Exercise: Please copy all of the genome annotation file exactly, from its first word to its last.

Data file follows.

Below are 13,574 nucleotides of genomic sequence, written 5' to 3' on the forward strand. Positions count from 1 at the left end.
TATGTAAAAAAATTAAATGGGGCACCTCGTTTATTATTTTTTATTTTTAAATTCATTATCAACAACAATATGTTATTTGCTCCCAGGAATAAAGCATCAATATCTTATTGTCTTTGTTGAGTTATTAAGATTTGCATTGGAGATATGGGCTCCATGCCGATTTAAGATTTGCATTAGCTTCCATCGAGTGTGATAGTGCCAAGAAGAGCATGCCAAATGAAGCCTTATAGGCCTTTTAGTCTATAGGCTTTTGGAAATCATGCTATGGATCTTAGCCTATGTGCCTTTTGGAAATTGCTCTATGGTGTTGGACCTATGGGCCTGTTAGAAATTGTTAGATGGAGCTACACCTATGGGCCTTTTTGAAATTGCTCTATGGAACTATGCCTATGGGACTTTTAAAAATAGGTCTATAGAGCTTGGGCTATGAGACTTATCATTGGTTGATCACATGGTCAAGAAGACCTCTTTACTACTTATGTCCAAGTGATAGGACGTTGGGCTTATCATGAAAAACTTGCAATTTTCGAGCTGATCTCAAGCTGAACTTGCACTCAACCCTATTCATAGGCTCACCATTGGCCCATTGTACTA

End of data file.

Below are 13,574 nucleotides of genomic sequence, written 5' to 3' on the forward strand. Positions count from 1 at the left end.
TATGTAAAAAAATTAAATGGGGCACCTCGTTTATTATTTTTTATTTTTAAATTCATTATCAACAACAATATGTTATTTGCTCCCAGGAATAAAGCATCAATATCTTATTGTCTTTGTTGAGTTATTAAGATTTGCATTGGAGATATGGGCTCCATGCCGATTTAAGATTTGCATTAGCTTCCATCGAGTGTGATAGTGCCAAGAAGAGCATGCCAAATGAAGCCTTATAGGCCTTTTAGTCTATAGGCTTTTGGAAATCATGCTATGGATCTTAGCCTATGTGCCTTTTGGAAATTGCTCTATGGTGTTGGACCTATGGGCCTGTTAGAAATTGTTAGATGGAGCTACACCTATGGGCCTTTTTGAAATTGCTCTATGGAACTATGCCTATGGGACTTTTAAAAATAGGTCTATAGAGCTTGGGCTATGAGACTTATCATTGGTTGATCACATGGTCAAGAAGACCTCTTTACTACTTATGTCCAAGTGATAGGACGTTGGGCTTATCATGAAAAACTTGCAATTTTCGAGCTGATCTCAAGCTGAACTTGCACTCAACCCTATTCATAGGCTCACCATTGGCCCATTGTACTA